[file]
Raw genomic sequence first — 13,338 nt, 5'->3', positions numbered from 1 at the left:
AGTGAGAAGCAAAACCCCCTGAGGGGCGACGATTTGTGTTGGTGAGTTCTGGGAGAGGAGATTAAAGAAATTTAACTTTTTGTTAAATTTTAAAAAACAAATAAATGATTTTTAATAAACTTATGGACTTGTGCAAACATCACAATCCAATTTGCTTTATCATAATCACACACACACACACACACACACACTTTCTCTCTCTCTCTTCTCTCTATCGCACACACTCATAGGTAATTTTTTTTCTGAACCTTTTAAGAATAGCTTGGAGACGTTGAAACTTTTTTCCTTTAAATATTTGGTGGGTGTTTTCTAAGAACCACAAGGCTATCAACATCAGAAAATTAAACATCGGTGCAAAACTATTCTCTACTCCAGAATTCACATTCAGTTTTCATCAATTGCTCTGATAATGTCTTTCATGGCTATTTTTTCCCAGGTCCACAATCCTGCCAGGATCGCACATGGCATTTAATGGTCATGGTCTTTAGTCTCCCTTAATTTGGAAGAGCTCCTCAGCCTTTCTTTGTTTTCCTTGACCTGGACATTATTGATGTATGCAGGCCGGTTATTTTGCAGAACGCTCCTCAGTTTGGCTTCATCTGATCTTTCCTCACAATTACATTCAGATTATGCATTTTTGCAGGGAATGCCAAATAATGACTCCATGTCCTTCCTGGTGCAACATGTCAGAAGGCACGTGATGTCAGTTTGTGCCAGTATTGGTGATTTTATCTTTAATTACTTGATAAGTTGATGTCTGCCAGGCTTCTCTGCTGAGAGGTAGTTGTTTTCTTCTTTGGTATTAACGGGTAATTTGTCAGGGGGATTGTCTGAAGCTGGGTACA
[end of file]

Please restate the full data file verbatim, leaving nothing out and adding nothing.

Raw genomic sequence first — 13,338 nt, 5'->3', positions numbered from 1 at the left:
AGTGAGAAGCAAAACCCCCTGAGGGGCGACGATTTGTGTTGGTGAGTTCTGGGAGAGGAGATTAAAGAAATTTAACTTTTTGTTAAATTTTAAAAAACAAATAAATGATTTTTAATAAACTTATGGACTTGTGCAAACATCACAATCCAATTTGCTTTATCATAATCACACACACACACACACACACACACTTTCTCTCTCTCTCTTCTCTCTATCGCACACACTCATAGGTAATTTTTTTTCTGAACCTTTTAAGAATAGCTTGGAGACGTTGAAACTTTTTTCCTTTAAATATTTGGTGGGTGTTTTCTAAGAACCACAAGGCTATCAACATCAGAAAATTAAACATCGGTGCAAAACTATTCTCTACTCCAGAATTCACATTCAGTTTTCATCAATTGCTCTGATAATGTCTTTCATGGCTATTTTTTCCCAGGTCCACAATCCTGCCAGGATCGCACATGGCATTTAATGGTCATGGTCTTTAGTCTCCCTTAATTTGGAAGAGCTCCTCAGCCTTTCTTTGTTTTCCTTGACCTGGACATTATTGATGTATGCAGGCCGGTTATTTTGCAGAACGCTCCTCAGTTTGGCTTCATCTGATCTTTCCTCACAATTACATTCAGATTATGCATTTTTGCAGGGAATGCCAAATAATGACTCCATGTCCTTCCTGGTGCAACATGTCAGAAGGCACGTGATGTCAGTTTGTGCCAGTATTGGTGATTTTATCTTTAATTACTTGATAAGTTGATGTCTGCCAGGCTTCTCTGCTGAGAGGTAGTTGTTTTCTTCTTTGGTATTAACGGGTAATTTGTCAGGGGGATTGTCTGAAGCTGGGTACA